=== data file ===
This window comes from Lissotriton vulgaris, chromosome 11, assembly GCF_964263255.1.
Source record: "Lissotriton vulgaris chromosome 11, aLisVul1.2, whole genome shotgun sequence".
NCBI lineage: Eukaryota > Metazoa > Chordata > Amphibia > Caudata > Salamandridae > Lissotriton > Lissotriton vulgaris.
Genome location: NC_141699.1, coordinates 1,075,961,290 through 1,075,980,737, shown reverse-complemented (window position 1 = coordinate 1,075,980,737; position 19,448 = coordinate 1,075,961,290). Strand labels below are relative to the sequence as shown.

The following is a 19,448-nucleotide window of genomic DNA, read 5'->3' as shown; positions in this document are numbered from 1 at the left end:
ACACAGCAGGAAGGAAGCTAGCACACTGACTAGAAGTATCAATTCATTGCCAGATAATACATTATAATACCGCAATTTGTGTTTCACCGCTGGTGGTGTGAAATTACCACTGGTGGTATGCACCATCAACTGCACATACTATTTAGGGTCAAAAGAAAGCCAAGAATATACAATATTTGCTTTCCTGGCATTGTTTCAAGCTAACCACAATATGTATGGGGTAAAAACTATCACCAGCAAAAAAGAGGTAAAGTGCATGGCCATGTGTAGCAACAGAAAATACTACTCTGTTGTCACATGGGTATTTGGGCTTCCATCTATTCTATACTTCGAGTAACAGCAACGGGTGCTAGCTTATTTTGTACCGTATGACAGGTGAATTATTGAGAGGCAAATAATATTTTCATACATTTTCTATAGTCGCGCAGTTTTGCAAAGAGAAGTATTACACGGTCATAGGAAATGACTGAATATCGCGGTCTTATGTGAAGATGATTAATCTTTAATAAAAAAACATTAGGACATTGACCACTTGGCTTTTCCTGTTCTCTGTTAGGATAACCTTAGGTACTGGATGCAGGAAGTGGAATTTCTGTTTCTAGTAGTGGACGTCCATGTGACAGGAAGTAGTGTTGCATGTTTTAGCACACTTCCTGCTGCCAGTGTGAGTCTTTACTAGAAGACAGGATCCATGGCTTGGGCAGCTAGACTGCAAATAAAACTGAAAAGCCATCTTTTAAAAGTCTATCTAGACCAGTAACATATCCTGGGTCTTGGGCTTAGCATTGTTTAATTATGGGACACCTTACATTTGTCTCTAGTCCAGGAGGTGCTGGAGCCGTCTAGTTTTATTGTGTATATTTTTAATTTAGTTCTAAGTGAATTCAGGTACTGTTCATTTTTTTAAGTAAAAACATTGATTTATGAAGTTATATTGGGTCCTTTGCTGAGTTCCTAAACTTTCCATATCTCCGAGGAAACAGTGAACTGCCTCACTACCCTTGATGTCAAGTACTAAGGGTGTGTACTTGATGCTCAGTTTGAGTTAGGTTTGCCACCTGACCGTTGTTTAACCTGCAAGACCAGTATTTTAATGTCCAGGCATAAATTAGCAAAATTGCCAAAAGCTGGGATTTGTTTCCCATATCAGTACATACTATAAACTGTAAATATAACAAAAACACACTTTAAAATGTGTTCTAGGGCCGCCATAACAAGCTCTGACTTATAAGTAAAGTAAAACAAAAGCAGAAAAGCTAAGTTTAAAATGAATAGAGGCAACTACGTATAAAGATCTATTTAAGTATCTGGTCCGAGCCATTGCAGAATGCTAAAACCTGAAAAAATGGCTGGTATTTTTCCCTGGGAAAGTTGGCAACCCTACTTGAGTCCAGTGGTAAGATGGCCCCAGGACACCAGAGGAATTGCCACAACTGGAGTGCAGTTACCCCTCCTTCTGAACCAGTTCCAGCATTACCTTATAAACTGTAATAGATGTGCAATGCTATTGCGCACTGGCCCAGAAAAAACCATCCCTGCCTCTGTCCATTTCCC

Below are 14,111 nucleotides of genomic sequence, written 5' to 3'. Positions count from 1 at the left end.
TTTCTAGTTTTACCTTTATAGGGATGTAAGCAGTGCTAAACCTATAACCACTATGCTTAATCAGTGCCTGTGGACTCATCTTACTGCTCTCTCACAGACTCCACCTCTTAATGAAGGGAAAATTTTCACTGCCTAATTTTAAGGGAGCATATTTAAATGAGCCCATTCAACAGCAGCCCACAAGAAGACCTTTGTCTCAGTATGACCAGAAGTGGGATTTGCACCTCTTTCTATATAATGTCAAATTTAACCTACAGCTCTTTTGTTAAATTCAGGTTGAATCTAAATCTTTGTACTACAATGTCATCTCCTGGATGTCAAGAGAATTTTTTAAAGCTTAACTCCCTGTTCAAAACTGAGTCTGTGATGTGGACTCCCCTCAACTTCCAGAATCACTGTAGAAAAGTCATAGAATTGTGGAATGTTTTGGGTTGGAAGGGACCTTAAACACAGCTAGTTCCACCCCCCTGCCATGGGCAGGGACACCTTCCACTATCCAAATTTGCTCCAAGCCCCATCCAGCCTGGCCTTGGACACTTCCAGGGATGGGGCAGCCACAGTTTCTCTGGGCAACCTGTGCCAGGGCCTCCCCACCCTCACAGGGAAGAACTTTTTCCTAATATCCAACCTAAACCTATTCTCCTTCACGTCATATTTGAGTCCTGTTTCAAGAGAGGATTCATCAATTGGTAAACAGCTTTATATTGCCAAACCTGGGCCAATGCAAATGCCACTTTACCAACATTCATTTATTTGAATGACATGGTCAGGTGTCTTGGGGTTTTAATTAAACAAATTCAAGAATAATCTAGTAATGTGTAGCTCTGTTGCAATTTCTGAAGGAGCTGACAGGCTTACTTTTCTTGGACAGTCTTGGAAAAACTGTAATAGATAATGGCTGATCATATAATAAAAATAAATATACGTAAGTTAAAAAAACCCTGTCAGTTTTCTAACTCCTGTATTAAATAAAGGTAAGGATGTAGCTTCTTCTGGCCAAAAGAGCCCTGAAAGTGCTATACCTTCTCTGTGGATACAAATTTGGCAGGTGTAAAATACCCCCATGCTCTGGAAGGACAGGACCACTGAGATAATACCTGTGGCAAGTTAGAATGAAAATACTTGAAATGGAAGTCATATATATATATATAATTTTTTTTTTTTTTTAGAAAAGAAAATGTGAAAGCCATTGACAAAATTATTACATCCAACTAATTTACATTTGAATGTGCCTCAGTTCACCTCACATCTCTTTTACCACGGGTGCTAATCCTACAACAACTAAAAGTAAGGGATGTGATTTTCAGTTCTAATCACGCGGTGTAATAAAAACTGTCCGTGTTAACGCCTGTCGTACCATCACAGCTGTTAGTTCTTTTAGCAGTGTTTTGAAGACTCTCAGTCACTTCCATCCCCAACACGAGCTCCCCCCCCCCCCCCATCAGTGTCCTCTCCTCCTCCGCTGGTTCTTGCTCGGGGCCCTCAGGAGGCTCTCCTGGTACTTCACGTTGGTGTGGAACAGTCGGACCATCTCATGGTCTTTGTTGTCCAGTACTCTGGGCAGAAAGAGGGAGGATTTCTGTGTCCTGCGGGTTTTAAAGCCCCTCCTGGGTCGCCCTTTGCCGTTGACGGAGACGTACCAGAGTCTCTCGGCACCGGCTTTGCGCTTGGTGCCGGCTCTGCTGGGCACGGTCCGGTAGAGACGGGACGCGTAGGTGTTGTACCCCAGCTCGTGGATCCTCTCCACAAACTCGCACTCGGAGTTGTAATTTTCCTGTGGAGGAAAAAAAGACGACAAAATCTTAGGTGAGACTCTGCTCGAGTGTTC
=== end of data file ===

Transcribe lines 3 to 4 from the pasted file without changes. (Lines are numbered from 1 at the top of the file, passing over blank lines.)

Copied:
NCBI lineage: Eukaryota > Metazoa > Chordata > Amphibia > Caudata > Salamandridae > Lissotriton > Lissotriton vulgaris.
Genome location: NC_141699.1, coordinates 1,075,961,290 through 1,075,980,737, shown reverse-complemented (window position 1 = coordinate 1,075,980,737; position 19,448 = coordinate 1,075,961,290). Strand labels below are relative to the sequence as shown.